Sometime around 4:00 p.m. that afternoon, City officials met to discuss a new strategy. They concluded that any further attempt to execute the warrants by gassing the house would fail as long as the bunker on the roof afforded MOVE members a tactical advantage. After considering several alternatives, they agreed to drop a satchel containing explosives onto the bunker from a helicopter. The officials hoped that this "bomb" would disable the bunker or blow a hole in the roof through which tear gas could be inserted.
The term "bomb" may have connotations which do not accurately reflect the properties of the device the City employed. Testimony established that prior to the dropping of the device, the possibility of a fire resulting from its application was determined to be negligible. In addition, the explosives used were not encased in metal. For purposes of simplicity, however, we will use the term "bomb" to denote the device the City dropped on the bunker.
Shortly after the police dropped the bomb, a fire broke out on the roof. Upon learning of the fire, Police Commissioner Gregore Sambor and Fire Commissioner William Richmond conferred and determined that they should let the fire burn until it neutralized the bunker. Richmond's sworn testimony before the MOVE Commission on October 30, 1985 regarding this conversation, which was played to the jury, was as follows:
Commissioner Sambor said to me something to the effect, "Can we control that fire?" And my response — and I'm a cautious person by nature. I said, "I think we can . . . ."
* * *
I told him essentially that, that I thought we could contain the spread at that point. He said, "Let's let the bunker burn to eliminate the high ground advantage and the tactical advantage of the bunker," and I said, "Okay." I acquiesced, I agreed.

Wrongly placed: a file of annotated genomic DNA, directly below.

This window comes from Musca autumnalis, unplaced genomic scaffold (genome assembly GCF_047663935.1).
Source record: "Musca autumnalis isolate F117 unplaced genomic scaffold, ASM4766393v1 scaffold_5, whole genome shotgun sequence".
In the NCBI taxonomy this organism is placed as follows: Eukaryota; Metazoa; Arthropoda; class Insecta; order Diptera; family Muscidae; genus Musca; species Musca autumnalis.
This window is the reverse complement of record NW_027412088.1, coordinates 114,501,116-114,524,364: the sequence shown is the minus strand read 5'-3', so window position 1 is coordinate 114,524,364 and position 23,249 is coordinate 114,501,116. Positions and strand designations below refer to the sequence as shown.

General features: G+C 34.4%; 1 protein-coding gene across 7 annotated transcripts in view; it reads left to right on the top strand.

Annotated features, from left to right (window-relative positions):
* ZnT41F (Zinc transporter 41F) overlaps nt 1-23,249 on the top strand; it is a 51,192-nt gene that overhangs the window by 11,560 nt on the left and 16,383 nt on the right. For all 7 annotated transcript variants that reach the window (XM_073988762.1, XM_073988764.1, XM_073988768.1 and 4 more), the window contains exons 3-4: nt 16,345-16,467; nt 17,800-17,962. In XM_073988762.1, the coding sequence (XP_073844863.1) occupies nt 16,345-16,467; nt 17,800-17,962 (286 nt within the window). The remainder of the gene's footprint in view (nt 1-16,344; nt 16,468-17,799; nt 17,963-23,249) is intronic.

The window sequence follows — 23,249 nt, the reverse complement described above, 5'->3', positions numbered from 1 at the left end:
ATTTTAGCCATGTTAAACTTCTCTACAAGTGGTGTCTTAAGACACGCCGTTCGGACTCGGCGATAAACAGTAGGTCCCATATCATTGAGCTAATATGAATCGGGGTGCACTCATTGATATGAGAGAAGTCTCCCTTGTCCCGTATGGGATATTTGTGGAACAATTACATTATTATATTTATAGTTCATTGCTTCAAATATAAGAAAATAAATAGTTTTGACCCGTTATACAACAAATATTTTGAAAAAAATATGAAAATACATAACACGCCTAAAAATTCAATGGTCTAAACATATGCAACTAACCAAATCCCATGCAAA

This testimony was consistent with Sambor's testimony at trial; Sambor testified that he asked Richmond if he could control the fire if they "let the fire go to get the bunker" and that Richmond responded in the affirmative.
Mayor Goode, who had returned to City Hall, never authorized the use of fire as a police tactic and testified that he would have ordered Richmond to put the fire out immediately had anyone contacted him. Philadelphia Managing Director Leo Brooks remained on the scene and testified that he ordered Sambor to have the fire put out as soon as he noticed the fire and was able to contact Sambor. Brooks' testimony conflicted with other trial testimony, however, that suggested that Brooks initially acquiesced in the decision to let the fire burn. In re City of Phila. Litig., 938 F. Supp. at 1289-90 n. 10, 1292-93 n. 13 (discussing conflicting testimony).
Sometime after the City officials noticed the fire, Brooks ordered Sambor to put the fire out and firefighters began taking steps to fight the fire. The fire, however, burned out of control despite the City's efforts to fight it. The roof eventually caved in, the bunker dropped through to the second floor, and the fire consumed the house and burned numerous neighboring buildings. With the exception of Ms. Africa and one child, who emerged from the house approximately two hours after the bomb fell, everyone inside the building perished. Ms. Africa was taken into custody without resistance after evacuating the burning building.
The confrontation spawned scores of lawsuits, most of which settled before trial. In re City of Phila. Litig., 938 F. Supp. at 1280. Ms. Africa asserted several claims against various defendants including the claim at issue in this appeal, a claim based upon 42 U.S.C. § 1983 alleging an unreasonable seizure in violation of the Fourth Amendment.